President Obama’s help to the barbarians, both those in Congress and on Wall Street, is primarily political. Because of the morally reprehensible and economically damaging real behavior and pronouncements of many of the Republican barbarians they have enormous political vulnerabilities. The Republican leadership hides behind a tissue of lies that could easily be torn away by simply pointing out very obvious hypocrisies and inconsistencies in their story. Republicans are trying to maintain a system of looting the public purse for the wealthy while depriving the most vulnerable of help at a time when this is exactly the wrong thing to do for the welfare of the real, productive economy. The economy needs customers and right now, government is in the unique position to deliver customers.
President Obama has seemed to be inordinately sensitive to and accommodating of the Republicans’ inconsistencies and complaints when they are exposed to the light of the truth. He is clearly afraid of losing financial “barbarian” funding for his re-election campaign and the Republicans note this.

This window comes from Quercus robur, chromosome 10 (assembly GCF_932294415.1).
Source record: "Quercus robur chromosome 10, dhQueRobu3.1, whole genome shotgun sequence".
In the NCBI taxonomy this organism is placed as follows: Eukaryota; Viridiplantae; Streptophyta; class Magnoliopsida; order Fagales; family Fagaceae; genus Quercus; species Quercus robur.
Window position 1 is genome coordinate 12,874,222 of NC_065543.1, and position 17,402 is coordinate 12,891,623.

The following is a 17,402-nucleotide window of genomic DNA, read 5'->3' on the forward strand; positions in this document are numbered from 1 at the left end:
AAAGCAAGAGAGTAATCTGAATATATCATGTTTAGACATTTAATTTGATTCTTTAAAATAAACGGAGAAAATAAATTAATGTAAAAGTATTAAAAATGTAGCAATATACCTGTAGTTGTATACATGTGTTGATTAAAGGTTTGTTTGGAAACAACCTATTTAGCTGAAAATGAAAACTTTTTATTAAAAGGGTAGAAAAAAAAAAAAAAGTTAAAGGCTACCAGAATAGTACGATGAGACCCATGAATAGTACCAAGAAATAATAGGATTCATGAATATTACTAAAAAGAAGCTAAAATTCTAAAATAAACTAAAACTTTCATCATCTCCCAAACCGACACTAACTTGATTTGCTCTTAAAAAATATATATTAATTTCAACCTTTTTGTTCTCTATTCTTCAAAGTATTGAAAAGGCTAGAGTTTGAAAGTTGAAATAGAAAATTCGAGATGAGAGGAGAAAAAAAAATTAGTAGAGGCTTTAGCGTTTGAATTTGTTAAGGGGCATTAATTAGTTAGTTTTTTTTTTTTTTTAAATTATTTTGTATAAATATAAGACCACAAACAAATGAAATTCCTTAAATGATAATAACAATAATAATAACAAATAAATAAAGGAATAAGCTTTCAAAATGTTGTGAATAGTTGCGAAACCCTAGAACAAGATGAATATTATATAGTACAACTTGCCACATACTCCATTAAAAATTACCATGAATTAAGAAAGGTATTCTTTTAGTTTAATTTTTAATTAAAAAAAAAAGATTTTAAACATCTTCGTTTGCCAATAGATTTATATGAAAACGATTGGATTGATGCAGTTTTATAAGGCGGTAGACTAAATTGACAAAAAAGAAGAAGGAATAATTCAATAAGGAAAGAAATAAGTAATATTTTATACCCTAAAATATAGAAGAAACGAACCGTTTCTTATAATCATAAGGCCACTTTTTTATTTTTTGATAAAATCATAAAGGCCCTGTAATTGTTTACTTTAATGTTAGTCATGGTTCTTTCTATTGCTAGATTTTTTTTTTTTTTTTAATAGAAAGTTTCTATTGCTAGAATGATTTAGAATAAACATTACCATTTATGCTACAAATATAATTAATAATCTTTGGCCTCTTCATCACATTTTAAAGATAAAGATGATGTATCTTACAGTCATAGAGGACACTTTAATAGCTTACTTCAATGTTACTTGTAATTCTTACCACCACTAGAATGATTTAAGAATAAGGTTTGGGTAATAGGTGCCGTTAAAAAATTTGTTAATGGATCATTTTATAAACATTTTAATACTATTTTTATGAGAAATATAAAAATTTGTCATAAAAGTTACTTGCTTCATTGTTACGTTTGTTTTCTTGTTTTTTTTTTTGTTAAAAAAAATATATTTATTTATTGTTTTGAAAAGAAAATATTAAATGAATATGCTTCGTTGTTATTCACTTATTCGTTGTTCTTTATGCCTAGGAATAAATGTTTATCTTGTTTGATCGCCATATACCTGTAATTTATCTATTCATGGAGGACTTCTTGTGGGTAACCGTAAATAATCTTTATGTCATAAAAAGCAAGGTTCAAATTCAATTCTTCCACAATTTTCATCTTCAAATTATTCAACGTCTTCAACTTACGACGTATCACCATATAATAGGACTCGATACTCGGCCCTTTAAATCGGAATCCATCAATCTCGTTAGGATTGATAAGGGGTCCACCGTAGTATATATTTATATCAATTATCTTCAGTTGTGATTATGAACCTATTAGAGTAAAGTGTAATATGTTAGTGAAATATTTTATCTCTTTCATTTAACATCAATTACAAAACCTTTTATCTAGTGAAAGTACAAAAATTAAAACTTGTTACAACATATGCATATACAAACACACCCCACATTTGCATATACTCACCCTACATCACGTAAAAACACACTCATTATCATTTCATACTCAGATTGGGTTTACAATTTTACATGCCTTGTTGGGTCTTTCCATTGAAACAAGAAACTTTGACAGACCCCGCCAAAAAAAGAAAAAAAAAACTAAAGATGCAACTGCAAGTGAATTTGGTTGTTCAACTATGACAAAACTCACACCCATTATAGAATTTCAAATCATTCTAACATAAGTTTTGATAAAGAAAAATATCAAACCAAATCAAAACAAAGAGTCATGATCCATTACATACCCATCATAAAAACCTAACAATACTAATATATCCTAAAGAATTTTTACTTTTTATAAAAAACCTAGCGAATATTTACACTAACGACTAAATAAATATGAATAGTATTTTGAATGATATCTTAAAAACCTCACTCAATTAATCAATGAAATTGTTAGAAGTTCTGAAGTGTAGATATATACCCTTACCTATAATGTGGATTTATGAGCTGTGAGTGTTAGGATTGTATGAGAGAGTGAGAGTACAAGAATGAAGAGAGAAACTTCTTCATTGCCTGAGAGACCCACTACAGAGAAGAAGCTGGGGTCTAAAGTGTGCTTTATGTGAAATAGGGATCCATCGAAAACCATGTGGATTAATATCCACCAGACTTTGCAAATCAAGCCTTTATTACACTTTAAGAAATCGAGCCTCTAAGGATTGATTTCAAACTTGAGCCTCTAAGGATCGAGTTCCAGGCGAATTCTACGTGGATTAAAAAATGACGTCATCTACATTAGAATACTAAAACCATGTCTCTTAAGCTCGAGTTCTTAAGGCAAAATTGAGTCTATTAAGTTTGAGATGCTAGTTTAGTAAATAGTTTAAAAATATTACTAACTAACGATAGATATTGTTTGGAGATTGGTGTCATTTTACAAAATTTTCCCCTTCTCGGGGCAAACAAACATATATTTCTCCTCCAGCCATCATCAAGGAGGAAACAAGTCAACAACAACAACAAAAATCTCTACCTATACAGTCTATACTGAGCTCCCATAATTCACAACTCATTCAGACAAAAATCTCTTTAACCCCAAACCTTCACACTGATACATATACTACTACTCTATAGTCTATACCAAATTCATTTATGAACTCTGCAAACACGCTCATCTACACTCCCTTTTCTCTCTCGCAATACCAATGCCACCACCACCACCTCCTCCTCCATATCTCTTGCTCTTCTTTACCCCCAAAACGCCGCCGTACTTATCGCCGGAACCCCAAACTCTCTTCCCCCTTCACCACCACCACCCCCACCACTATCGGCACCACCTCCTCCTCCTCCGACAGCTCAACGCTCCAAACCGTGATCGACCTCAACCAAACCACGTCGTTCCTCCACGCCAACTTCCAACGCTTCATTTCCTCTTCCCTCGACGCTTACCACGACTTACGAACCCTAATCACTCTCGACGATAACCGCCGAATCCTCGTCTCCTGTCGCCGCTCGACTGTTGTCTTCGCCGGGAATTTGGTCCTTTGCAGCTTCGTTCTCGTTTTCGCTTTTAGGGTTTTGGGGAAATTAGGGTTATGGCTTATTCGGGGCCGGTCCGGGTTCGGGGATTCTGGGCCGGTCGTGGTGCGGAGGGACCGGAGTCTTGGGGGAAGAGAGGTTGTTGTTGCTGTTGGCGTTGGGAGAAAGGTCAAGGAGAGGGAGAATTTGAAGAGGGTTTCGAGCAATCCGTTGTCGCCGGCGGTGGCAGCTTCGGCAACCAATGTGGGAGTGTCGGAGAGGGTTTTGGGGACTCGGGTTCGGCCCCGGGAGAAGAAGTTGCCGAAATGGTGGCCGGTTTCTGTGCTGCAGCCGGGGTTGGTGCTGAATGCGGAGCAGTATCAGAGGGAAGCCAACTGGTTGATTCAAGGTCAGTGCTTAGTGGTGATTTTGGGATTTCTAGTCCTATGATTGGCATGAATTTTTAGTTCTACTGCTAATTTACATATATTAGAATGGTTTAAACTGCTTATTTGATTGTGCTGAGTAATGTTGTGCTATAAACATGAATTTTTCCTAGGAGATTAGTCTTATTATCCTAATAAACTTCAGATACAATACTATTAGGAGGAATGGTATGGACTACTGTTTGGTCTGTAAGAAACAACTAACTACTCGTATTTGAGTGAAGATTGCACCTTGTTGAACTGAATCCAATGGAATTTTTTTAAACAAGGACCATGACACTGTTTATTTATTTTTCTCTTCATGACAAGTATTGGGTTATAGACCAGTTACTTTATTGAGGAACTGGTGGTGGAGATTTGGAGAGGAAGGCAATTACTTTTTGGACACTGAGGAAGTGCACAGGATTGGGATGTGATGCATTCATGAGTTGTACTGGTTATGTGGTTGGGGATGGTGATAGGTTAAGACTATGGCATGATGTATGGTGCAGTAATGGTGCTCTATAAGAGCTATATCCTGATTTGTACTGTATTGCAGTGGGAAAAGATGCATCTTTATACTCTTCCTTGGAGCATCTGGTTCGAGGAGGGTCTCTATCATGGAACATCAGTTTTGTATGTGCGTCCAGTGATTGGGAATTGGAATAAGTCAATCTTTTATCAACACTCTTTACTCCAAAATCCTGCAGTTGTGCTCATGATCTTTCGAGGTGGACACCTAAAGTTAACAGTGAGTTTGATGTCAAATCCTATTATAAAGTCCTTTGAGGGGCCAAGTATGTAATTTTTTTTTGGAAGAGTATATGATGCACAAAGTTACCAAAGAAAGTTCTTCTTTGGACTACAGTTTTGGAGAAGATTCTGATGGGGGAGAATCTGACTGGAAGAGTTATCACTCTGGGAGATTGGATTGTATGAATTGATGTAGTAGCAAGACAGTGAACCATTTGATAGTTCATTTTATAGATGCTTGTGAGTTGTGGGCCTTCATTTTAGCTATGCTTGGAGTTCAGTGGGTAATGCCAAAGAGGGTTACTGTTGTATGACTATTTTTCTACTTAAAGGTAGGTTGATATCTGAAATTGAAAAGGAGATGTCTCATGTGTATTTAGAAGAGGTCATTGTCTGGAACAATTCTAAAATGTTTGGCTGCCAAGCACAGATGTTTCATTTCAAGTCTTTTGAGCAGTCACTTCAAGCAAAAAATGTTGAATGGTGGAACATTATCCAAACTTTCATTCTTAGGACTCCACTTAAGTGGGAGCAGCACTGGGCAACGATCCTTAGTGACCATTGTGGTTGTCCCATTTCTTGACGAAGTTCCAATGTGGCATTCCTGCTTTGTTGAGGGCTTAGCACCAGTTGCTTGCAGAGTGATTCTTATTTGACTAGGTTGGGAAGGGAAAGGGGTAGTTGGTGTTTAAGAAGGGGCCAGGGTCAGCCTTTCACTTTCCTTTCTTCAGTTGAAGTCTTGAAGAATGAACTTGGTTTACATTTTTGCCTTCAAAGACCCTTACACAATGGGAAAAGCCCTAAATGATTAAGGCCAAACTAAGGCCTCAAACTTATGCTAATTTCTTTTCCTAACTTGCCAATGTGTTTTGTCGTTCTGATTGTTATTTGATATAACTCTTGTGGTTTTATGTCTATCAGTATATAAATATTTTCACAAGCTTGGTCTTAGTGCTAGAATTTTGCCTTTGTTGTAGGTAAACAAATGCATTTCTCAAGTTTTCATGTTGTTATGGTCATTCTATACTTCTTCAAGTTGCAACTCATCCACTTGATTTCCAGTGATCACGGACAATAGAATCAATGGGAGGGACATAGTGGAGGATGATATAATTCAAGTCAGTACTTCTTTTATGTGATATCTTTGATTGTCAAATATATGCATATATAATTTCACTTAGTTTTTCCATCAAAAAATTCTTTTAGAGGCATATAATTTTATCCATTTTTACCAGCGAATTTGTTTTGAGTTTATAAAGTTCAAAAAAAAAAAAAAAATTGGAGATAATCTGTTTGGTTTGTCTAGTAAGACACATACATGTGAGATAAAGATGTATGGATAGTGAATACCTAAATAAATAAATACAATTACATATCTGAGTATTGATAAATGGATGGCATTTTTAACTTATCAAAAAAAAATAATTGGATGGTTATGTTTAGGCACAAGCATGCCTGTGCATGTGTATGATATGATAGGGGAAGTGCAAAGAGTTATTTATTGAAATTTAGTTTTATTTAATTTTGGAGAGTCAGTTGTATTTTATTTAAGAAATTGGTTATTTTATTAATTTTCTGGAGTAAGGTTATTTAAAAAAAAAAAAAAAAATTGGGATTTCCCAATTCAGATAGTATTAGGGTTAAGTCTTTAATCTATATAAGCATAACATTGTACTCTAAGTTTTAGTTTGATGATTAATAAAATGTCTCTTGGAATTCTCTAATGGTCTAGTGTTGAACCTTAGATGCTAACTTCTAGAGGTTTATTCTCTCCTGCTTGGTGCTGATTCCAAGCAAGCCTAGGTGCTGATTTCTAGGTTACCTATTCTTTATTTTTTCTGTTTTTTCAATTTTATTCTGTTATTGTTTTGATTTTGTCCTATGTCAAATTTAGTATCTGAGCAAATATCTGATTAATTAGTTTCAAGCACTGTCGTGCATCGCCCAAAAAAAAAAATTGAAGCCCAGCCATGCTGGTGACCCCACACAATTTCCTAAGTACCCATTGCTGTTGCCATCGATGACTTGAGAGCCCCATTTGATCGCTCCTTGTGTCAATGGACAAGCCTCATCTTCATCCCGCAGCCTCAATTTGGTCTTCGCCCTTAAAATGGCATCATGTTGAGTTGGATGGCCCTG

The easiest route towards progress and in keeping with the rhetoric of his campaign, would be if Obama started to fight more vigorously against the Republican trap that he has walked into. He will perhaps have to answer questions about his inconsistency after agreeing to budget cuts and seeming to accommodate Republican demands. However, it will be far better for him politically, if he starts to align himself with the interests of the majority of his potential constituency rather than the elite and misguided few who are operating with a faulty model of how the economy works.
Alternatively, popular movements against budget cuts will continue to grow and Obama, Democrats and Republicans will have to respond to popular anger at having to bear the brunt of the recession. This pressure will, we hope push government towards more equitable and economically effective solutions.
In the end, our society requires leaders that know how to lead and develop our civilization, not those who prioritize “barbarian” interests in the “quick score” and short-sighted greed. In this critical period, economically and in terms of the energy challenge facing us, leaders will need to represent the general interest of Americans and humanity. A combination of the ability to decipher and expose barbarian political tactics while representing a sound economics for the benefit of all is of necessity a prerequisite for success in this difficult period. I am hoping that President Obama will develop these skills and orientation in the months to come but pressure from the American people is an absolute necessity if he is to be shown the way.